I’ve been using Arduino boards in their various flavors for years, but lately I’ve started to gravitate more and more to the Nano for simple projects. Available for just a few dollars, I keep several of these boards in my parts cache, ready for use in my next idea. Having a Nano handy allowed me to add RGB lighting to my CNC light graffiti machine in just a few hours, and what I realized is that I’ve developed a sort of template that could be useful to others.
In this semi-standard Nano setup, I use a (two) CR2032 battery pack that provides both a nominal 6V power supply, and a switch to cut power off when needed. Best of all, this power supply nearly matches the Nano’s footprint, so I can either use zip-ties or shrink wrap tubing to form everything into a compact package — ready to throw into a project at a moment’s notice!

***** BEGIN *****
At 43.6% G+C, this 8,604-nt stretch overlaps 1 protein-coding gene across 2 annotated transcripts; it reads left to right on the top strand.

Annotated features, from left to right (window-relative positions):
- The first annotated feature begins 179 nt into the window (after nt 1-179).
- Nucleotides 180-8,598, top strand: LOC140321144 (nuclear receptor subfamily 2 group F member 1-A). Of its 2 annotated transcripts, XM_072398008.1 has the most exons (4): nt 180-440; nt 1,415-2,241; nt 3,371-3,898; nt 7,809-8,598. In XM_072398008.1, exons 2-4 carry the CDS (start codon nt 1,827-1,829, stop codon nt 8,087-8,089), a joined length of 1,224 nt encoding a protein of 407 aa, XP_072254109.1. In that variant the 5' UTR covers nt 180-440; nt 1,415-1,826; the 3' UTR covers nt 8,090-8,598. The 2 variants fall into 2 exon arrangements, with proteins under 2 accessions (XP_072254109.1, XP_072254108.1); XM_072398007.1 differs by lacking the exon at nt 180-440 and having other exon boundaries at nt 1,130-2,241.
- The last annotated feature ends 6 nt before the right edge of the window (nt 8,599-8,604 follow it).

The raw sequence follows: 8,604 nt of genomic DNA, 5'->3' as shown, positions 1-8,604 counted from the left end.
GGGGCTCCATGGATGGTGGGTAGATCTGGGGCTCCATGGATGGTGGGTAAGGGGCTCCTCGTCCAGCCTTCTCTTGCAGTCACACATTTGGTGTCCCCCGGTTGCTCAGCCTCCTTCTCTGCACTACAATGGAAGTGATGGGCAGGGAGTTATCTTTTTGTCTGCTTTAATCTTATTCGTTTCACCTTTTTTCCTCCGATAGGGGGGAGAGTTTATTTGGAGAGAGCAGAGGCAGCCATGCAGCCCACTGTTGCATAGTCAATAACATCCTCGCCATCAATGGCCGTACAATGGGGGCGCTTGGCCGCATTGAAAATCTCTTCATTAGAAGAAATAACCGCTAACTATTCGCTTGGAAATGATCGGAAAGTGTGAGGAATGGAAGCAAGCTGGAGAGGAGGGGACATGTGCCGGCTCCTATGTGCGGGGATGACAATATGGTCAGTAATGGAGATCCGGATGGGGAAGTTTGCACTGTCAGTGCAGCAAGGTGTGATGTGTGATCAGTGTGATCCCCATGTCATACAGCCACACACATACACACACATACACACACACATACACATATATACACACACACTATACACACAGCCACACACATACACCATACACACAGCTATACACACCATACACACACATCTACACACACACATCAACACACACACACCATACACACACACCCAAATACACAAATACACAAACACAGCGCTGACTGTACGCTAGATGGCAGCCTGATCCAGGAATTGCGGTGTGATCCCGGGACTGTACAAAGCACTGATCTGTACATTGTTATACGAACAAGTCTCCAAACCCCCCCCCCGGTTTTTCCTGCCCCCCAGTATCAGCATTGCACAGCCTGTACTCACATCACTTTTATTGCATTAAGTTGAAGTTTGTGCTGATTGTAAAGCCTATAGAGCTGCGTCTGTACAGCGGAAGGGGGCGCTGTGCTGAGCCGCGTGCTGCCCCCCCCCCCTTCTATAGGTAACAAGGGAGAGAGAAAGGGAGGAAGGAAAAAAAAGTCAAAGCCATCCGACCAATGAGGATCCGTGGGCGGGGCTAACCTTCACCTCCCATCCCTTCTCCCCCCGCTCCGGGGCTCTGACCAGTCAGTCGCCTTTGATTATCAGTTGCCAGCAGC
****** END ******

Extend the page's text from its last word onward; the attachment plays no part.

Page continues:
User interface to the Nano is provided by a four-position DIP switch wired to ground. This is set as an “INPUT_PULLUP” in the program, meaning there’s no worry about floating inputs or external resistors. The only downside to this design is that if you need to make changes (or swap out the batteries) you have to cut off the heat shrink. For quick embedded projects and prototypes, however, this basic template could be just the thing!